• Shiller says knowing economic history and behavioral economics is important to understand crises
  • Jeff Frankel looks at main questions asked from NBER as it said recession ended in June 2009.
  • Economists debate whether the recession has ended? Superb stuff this with most saying we are still stuck in recessionary conditions

 

Taylor revisits Japan’s intervention in forex markets

September 23, 2010

Japan is intervening in currency market to prevent appreciation of Yen. This is done by buying US Dollars and selling Japanese Yen. There is an interesting development thatUS need not worry that Chinese will stop buying US Treasuries. Now with Japan buying USD there are high chances that the USD would also be deployed in US Treasuries.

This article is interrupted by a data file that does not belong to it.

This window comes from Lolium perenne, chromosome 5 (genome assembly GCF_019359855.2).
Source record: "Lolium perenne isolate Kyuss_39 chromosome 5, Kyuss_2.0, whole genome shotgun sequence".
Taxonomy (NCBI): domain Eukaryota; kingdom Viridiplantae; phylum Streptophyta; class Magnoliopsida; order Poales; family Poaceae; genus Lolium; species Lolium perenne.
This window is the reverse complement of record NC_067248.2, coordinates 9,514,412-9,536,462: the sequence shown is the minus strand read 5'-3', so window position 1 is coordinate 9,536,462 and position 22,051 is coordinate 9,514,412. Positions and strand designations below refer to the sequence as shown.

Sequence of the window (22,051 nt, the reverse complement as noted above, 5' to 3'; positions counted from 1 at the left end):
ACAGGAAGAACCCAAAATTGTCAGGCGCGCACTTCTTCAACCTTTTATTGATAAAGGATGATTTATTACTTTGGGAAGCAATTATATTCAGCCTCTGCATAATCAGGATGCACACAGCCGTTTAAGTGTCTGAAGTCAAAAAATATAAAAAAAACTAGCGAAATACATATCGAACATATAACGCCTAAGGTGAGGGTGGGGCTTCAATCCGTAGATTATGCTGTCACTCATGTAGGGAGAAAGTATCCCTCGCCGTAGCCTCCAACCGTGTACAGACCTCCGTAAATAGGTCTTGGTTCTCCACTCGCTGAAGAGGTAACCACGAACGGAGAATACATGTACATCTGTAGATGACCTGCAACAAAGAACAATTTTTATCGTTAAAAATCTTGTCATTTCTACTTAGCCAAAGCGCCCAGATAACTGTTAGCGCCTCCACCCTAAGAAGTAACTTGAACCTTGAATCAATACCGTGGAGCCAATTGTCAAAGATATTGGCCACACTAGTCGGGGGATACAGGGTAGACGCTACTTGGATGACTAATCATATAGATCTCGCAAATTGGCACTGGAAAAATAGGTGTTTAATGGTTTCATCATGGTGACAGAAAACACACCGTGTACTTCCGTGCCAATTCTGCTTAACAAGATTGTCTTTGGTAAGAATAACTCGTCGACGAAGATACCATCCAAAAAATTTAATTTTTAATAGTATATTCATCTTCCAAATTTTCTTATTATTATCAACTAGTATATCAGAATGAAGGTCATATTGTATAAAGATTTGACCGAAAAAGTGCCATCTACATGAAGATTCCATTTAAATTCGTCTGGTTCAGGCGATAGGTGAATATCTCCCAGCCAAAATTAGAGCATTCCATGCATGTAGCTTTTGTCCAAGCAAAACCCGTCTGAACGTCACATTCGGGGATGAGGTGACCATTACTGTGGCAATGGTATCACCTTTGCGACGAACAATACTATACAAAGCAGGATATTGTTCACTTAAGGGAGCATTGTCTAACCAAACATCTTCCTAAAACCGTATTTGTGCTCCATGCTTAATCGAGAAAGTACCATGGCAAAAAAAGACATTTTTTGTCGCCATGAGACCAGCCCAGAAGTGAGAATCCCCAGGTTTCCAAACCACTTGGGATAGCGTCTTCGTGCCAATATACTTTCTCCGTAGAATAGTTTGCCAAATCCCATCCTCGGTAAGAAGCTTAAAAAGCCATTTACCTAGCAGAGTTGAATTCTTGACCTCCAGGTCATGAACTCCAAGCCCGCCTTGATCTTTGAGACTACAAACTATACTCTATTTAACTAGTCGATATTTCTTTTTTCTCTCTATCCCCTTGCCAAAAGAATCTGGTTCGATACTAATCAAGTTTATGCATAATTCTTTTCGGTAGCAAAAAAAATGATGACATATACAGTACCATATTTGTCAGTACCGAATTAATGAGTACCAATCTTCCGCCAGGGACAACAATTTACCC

Interestingly, Japan did that in 2002 as well. John Taylor  was U.S. Treasury Under Secretary for International Affairs. He recounts the experiences then.

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How US economic policy changed post 1950s?

September 22, 2010

Though this is an old paper and must have been read by most, still those who have not should read it.

Christina Romer writes on the changes in thoughts in US economic policymaking from 1950 onwards.

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The Budgetary Impact of Fannie Mae and Freddie Mac

September 20, 2010

Here is an interesting CBO short note on the topic. It also explains the various mehthodologies used by CBO to estimate the impact.

Other useful speeches: